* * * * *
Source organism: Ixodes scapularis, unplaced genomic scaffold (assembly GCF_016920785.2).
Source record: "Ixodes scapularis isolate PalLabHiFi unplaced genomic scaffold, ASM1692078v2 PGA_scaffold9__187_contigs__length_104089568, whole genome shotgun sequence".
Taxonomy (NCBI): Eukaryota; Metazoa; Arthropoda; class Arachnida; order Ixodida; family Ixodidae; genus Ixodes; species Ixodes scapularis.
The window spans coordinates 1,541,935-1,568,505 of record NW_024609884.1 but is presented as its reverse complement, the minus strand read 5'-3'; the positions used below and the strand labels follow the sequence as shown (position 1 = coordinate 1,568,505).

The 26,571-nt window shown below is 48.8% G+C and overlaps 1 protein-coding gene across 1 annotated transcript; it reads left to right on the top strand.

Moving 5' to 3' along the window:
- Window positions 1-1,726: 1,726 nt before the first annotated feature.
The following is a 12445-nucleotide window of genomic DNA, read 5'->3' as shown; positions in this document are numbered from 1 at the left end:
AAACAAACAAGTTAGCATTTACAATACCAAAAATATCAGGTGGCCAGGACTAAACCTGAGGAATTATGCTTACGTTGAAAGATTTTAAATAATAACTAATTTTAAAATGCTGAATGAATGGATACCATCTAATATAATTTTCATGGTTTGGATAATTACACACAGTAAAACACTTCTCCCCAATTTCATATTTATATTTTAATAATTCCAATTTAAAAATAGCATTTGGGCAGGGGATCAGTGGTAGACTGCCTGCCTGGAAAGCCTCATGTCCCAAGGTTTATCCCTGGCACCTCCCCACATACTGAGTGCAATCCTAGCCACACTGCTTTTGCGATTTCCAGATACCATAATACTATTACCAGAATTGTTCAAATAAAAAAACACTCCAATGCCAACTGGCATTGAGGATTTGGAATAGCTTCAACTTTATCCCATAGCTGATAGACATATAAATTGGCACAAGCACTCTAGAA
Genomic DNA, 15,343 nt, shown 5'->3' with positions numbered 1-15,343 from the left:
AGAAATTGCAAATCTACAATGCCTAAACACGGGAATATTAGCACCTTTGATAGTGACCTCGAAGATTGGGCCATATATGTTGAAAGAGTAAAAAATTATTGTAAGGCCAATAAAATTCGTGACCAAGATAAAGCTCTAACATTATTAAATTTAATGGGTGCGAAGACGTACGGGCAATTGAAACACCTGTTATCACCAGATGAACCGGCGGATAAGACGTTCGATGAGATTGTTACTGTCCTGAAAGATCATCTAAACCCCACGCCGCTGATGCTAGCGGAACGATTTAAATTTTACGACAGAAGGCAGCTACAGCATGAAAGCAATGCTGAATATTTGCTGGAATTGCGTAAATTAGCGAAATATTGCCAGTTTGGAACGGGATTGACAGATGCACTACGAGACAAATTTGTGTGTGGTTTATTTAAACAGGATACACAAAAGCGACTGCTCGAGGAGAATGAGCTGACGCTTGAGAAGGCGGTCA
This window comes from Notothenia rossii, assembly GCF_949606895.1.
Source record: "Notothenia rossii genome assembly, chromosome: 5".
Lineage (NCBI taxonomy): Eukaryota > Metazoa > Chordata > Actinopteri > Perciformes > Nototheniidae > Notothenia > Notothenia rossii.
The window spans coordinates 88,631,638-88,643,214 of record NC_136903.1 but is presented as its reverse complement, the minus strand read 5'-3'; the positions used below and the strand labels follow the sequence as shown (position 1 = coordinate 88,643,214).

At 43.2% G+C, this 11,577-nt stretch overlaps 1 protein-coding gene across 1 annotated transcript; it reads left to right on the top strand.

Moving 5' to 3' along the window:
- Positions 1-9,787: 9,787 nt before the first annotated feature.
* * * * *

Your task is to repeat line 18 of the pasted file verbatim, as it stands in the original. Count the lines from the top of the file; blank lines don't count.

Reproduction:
- Positions 1-9,787: 9,787 nt before the first annotated feature.